After a year of negotiations, a Tentative Agreement has been reached between the chief negotiators of University and the bargaining unit of the Graduate Student Union. The TA, which has not yet been released, will be voted on by the approximately 240 members of the bargaining unit on Sept. 18. It is yet to be ratified by the University, but it is expected to pass both parties’ ratification processes.

In an interview with the Justice, Dominick Knowles, a member of the bargaining unit, described the contract as “a good foundation for people to fight for what they need.” 

Though the GSU called for transportation subsidies, mental health care and maternity leave, these issues were not addressed in the TA, according to Knowles, and he elaborated on the issue of maternity leave. Since the University does not provide maternity leave for its tenured professors, negotiators argued, it could not provide maternity leave to graduate students. 

“Mental health [care] was the biggest deal as far as things we had to sacrifice,” Knowles said. The bargaining unit had called for the University to “at the very least” cover co-pays for in-network counseling and therapy.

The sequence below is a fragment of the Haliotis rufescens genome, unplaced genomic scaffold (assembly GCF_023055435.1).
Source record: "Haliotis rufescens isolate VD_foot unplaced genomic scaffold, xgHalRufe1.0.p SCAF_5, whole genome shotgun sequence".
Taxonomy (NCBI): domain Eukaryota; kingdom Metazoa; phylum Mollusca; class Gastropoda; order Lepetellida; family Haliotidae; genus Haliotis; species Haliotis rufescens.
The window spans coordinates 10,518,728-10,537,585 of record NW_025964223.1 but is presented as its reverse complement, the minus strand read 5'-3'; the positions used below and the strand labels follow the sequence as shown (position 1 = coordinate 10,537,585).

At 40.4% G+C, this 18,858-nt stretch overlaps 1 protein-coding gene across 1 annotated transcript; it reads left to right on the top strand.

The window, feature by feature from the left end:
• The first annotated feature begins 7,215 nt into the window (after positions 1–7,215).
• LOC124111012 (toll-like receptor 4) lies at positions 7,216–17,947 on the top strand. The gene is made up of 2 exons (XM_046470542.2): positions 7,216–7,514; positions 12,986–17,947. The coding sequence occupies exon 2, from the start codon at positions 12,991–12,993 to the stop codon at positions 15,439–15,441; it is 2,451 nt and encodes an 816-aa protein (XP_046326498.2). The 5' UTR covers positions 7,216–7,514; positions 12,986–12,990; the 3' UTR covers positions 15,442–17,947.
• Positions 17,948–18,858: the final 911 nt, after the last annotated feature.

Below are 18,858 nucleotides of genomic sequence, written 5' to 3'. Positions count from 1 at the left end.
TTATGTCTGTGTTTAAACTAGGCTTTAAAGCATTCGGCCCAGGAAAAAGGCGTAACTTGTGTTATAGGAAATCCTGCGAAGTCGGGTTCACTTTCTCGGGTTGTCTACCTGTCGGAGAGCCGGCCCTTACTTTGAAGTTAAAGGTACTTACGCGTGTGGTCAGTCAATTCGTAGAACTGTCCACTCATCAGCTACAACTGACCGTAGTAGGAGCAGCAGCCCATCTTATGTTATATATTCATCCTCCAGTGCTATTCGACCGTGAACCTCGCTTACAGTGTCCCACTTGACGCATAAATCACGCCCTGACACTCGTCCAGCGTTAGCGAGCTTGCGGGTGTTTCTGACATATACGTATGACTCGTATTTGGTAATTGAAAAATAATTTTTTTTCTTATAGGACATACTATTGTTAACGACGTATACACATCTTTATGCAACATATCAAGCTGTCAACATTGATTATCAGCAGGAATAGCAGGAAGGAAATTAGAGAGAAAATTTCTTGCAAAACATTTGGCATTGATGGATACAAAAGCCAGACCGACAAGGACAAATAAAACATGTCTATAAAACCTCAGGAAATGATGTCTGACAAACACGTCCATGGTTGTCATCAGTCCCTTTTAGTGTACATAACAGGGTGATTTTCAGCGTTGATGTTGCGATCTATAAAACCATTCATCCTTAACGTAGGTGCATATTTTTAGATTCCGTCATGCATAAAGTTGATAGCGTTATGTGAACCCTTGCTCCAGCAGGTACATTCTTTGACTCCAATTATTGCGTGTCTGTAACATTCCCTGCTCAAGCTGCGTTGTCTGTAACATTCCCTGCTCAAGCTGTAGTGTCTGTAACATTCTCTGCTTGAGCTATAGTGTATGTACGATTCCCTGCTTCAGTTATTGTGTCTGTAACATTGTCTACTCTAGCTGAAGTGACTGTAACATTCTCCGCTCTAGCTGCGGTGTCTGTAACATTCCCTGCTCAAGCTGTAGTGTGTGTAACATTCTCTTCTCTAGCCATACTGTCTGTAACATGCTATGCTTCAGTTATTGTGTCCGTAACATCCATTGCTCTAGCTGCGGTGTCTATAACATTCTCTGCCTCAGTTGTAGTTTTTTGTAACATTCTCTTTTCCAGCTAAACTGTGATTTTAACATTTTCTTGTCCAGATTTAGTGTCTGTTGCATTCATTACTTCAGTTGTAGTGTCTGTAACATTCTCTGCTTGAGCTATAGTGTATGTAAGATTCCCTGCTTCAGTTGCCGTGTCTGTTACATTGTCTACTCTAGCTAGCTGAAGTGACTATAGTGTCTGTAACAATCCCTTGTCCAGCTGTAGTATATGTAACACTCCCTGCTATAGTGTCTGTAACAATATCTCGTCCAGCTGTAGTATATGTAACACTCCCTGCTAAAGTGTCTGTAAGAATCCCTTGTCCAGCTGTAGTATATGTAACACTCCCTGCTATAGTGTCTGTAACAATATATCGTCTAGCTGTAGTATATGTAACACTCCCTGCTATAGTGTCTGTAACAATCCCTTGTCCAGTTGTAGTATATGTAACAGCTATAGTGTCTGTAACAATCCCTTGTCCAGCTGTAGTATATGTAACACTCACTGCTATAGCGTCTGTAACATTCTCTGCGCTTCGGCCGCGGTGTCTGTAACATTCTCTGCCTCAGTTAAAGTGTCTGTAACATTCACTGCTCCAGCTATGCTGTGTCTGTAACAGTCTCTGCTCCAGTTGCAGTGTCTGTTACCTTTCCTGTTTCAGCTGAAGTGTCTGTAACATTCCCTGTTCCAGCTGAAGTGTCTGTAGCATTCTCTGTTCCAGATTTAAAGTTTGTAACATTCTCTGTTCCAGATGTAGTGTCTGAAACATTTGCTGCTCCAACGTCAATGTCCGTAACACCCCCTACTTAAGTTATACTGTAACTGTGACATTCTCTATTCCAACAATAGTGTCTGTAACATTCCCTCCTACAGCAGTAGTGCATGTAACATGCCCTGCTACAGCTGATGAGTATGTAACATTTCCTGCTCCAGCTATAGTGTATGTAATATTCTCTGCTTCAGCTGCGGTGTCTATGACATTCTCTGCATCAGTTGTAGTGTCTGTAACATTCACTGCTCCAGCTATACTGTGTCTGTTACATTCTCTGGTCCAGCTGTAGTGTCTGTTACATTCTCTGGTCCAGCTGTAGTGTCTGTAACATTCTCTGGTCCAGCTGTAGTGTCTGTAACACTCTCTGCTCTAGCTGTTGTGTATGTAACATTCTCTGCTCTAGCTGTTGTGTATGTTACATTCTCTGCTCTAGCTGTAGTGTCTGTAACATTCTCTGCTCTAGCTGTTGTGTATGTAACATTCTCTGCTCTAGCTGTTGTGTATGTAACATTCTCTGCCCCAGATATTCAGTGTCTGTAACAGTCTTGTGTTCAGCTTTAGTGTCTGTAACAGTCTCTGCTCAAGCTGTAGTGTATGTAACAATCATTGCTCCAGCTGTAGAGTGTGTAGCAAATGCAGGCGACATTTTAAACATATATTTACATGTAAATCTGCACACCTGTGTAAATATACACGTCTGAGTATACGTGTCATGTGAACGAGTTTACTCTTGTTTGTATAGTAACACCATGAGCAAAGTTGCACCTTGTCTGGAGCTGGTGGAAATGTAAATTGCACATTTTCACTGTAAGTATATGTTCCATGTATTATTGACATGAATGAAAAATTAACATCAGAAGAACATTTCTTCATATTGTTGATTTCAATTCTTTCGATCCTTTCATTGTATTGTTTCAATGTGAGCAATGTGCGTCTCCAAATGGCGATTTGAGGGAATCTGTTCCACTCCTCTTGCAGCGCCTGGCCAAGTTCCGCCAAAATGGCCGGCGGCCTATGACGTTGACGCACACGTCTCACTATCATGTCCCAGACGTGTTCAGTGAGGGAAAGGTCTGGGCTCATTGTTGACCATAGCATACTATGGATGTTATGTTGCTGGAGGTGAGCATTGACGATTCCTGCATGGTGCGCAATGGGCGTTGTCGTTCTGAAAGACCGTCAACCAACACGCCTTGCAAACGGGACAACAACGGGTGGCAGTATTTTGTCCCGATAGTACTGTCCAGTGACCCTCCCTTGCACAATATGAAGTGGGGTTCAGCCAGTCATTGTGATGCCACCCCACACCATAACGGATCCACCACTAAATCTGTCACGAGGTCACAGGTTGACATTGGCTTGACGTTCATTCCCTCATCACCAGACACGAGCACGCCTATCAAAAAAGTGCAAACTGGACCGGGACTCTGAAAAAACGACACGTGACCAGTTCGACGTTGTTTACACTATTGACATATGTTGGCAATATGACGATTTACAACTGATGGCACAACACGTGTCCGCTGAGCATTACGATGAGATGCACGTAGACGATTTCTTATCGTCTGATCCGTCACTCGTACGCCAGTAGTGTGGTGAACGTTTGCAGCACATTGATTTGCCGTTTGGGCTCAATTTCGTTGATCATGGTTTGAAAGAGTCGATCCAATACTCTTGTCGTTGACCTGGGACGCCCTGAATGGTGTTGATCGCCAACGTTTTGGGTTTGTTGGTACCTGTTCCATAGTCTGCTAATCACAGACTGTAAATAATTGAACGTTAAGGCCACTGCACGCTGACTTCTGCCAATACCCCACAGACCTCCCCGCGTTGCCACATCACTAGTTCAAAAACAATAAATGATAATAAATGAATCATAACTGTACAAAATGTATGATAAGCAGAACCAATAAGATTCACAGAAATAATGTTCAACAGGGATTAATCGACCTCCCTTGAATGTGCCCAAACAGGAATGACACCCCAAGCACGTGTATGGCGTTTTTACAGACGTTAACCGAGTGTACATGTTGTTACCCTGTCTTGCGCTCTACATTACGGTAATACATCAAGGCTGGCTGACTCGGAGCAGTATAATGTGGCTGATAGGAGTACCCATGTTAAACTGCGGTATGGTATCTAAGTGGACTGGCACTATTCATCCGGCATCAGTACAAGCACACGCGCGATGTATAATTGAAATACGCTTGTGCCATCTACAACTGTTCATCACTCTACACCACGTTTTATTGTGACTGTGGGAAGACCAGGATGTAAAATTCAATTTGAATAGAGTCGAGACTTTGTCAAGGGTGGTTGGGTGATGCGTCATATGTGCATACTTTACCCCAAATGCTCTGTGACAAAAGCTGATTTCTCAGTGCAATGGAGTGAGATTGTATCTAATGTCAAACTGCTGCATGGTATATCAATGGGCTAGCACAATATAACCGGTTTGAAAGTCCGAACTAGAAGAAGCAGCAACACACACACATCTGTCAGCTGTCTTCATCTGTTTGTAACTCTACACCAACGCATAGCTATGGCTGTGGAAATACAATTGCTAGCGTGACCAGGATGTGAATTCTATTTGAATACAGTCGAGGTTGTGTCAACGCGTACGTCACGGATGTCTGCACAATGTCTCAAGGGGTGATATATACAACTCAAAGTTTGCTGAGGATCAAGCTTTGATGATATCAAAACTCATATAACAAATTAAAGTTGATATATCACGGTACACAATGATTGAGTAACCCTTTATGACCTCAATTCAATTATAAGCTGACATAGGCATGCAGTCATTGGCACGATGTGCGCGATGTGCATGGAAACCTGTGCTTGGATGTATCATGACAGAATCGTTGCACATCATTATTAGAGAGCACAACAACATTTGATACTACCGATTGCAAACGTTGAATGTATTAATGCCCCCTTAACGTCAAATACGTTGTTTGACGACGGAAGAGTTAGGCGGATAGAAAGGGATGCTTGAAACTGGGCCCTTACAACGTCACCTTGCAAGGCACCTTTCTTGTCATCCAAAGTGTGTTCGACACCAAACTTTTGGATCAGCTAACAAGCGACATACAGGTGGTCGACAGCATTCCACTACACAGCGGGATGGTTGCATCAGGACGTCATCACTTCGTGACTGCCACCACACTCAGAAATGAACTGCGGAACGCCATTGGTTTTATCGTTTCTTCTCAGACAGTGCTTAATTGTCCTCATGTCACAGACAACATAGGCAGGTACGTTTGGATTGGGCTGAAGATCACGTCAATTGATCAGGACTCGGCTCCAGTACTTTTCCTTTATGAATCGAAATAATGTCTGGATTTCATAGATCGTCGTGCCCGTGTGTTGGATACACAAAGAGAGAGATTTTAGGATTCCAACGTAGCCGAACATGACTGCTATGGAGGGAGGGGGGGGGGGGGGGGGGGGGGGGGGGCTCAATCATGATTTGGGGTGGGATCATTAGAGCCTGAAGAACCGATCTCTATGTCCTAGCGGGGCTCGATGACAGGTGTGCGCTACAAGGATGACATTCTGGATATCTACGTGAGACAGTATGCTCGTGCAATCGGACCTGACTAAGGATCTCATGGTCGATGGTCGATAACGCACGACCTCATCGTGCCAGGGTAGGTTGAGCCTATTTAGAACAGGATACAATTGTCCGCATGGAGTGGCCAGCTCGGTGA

Recently, the Brandeis Counseling Center expanded its Community Therapist Program, making free therapists available to graduate students in the Brandeis International Business School and in the Heller School for Social Policy and Management.

The University also created a Labor-Management Committee comprised of select administrators and some members of the graduate student bargaining unit, according to Knowles. The committee will meet on a semi-regular basis and aims to discuss proposed changes to health insurance and provide the graduate student workers with a place to voice their concerns in the future.

While not all of the bargaining unit’s requests have been met in the TA, “As far as compensation goes, it was a huge win,” Knowles said. He explained that the agreement includes a gradual pay raise, which provides the graduate student workers with a 15 to 45 percent increase in their pay. Under the agreement, Knowles himself would receive a 42 percent increase, earning about $1500 more per semester.

The graduate workers had the support of faculty and undergraduates especially that of the Brandeis Labor Coalition, which circulated petitions in favor of the GSU last spring. “I’m really proud of all the work that everyone did,” Knowles said.

The University and the Union will issue a joint statement “very soon,” according to an email to the Justice from Eric Chaslow, dean of the Graduate School of Arts and Sciences.